The holiday season is upon us, and you’re beginning to get stressed out. There’s just so much to do during the holidays: decorating, gift buying, gift wrapping, getting a tree, baking cookies, scheduling family get-togethers and preparing for any get-togethers and so on.
And you’ve still got that pile of work to do.
Holiday planning while you’ve got a busy work schedule can be tough. Let’s take a look at some ideas for getting organized this holiday season, web-worker style.
1. Use web apps for planning. We’re web workers. Consider planning things out on Gcal and using a list program (there are tons of them) for your action lists. I like to use tadalist to make Christmas wish lists for all my kids, and share them with family, so that they can check things off if they buy an item. Then my kids get what they want, no one buys duplicate gifts, and it was easy and fun to create!
2. Set aside time each day. You’ve got a busy schedule — who has time for holiday stuff? Well, if you don’t make time, you’ll put it off until the last minute, and no one likes the last-minute holiday rush. So make time now — that’s right, get out your schedule — to do what you need to do. Set aside a little planning time each day (even 10 minutes) and some errands time. Make it like a can’t-miss meeting. To make time, put off a few of your projects until after the New Year. They can wait.
3. List your next-actions. Again, use your favorite web list app, and make a list of everything you need to do, errands and shopping, decorating and cooking and baking and cleaning, party preparation and the like. What’s the first thing you have to do? Put that at the top of the list, and focus on getting that done. Then focus on the next thing you need to do, and so on, GTD style. Focus on one thing at a time so that you’re not so overwhelmed.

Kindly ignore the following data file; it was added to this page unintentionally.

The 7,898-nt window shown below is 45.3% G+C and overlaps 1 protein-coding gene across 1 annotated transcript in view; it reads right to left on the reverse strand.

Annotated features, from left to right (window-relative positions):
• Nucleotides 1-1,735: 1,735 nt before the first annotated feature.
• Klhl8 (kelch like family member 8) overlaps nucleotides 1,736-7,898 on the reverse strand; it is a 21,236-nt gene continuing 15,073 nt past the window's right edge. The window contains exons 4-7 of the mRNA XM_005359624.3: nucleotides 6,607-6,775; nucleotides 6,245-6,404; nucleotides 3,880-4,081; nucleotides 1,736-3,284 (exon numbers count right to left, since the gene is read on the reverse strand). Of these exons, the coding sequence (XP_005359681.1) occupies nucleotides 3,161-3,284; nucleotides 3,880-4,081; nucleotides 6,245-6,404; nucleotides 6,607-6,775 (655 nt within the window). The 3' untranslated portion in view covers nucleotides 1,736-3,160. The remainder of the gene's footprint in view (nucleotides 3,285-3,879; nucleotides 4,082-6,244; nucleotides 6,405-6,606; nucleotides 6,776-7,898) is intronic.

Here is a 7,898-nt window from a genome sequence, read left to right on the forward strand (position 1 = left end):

4. Keep it simple. The holidays can be overwhelming if we try to do too much. It’s best to avoid anything complicated, so that you don’t have too much to do. If your next-action list looks like Santa’s gift list, you’ve got a problem. Cut it in half by eliminating the unnecessary but “would be nice” items. See if you can simplify your plans — instead of having big parties with complicated menus, just keep the get-togethers small, the menus simple, and do potluck. Keep decorating to a minimum. Keep your gift list short — no one will be offended if you don’t get them a gift, unless they’re your children. Gift exchanges can help minimize gift giving. The simpler you can make your holiday plans, the better.
5. Batch process. As much as possible, do your errands and the like all at once, and get them out of the way. Can you do your gift shopping online in one fell swoop? Do it soon! Get all the supplies and materials you need in one errand trip — be sure to have a list! Get all your gift wrapping done at once (see below).
6. Organized shopping. A list is a must for gifts. Do a little research online if you’re buying in the real world, so you know what you want to get each person on your list. Then list the stores you need to go to. See if you can group them together. Plan out a route, and do it in one trip.
7. A wrapping party. Get friends together and do a big wrapping party. Everybody bring their favorite gift wrapping and supplies. Have some snacks and music and wine. Get a sitter so the kids don’t see their gifts. Then do your wrapping all at once, so you don’t have to worry about it again. Of course, you’ll have to go to the other room to wrap some presents, if their recipients are at the wrapping party.
8. A cookie party. In addition, or as an alternative, to the wrapping party, consider a cookie-baking party. This is a great way to get family and friends involved, and is a great tradition. Get all your favorite recipes together, get the ingredients ready, be sure you have plenty of mixing bowls and baking sheets and cookie cutters and cookie decorations, and have at it! Play some festive music. Turns a chore into fun.
How are you doing at scheduling the holidays into your already busy day?